Atlanta Ballet will stage "Firebird" April 14-16. It's the first performance since the announcement that half the company's dancers are leaving.
This is the first season with Atlanta Ballet Artistic Director Gennadi Nedvigin. He has a new vision for the company, and, in "Firebird," it shows.
“I want to bring different styles of ballet to the city, to the company that would attract the largest audience possible,” he said.
Right now the company leans toward contemporary dance techniques. Nedvigin wants more variety.
He said "Firebird" features the fusion of styles he likes. He wants new dancers willing and able to perform like that for a whole season, even though it's hard on their bodies.
“When I was a dancer, I don't remember a day when I wasn't hurting, really," he said. "Yes, I do need dancers willing to put themselves out there and explore the possibilities of dancing in different styles.”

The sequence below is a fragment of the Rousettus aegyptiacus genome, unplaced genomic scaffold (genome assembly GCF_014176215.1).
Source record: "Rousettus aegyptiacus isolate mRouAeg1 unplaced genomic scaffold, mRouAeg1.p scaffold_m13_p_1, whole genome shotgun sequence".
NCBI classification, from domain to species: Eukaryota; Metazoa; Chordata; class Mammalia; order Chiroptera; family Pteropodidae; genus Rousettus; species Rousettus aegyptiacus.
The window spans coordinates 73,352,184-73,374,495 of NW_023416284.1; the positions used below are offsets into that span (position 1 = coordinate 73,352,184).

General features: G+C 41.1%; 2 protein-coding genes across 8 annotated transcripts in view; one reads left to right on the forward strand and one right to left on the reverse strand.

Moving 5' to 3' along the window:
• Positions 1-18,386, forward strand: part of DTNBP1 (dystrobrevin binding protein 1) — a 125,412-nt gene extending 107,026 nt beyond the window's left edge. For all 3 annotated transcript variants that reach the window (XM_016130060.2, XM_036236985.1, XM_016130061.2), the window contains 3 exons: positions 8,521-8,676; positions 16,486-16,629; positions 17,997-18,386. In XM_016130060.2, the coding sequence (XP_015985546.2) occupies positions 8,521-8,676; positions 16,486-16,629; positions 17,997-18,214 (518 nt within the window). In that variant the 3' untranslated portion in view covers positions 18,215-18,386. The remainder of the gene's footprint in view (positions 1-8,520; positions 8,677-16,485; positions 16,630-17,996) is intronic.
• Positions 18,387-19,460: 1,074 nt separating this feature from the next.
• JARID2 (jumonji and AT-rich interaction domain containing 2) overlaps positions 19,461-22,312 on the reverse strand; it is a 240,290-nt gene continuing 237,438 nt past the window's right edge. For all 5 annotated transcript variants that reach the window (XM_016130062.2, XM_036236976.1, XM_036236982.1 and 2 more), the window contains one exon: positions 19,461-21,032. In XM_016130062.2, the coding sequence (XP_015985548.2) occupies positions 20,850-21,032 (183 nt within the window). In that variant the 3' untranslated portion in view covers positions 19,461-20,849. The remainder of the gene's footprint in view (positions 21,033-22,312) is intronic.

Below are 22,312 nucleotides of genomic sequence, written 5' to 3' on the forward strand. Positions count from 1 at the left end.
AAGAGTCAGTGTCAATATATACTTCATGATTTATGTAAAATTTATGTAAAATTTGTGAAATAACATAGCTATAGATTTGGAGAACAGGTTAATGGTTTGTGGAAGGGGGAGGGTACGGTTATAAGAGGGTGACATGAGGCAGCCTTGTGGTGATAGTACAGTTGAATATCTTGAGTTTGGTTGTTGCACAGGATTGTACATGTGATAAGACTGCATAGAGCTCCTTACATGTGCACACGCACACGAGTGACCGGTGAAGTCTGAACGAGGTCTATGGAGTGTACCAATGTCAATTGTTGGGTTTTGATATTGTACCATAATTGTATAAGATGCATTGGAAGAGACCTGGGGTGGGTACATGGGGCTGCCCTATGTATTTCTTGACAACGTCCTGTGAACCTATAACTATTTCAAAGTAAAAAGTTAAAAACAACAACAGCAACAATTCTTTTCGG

Atlanta Ballet didn't renew the contracts of eight dancers. Another five quit.
The ballet also eliminated its innovative summer troupe, called Wabi-Sabi. John Welker, its founder, retired just before the staff shakeup but says he gets why some dancers are upset enough to quit.
“It's not a change in whether it's classical or contemporary dance," he said. "I think what you're seeing is the change in the workplace culture.”
Welker said Atlanta Ballet used to be more collaborative. That empowered him to create Wabi-Sabi. Now, he said, the organization is more top-down. He argued that's not necessarily a bad thing. In fact, it's typical in the industry.
But, Welker said, the new approach angered veterans. Now, Atlanta Ballet could struggle while it finds and trains half a company of new dancers, he said.
"City Lights" host Lois Reitzes spoke with Beatrice Affron, who will conduct "Firebird" with the Atlanta Ballet this weekend, about the music. You can hear that interview below.
Note: Atlanta Ballet is a WABE underwriter.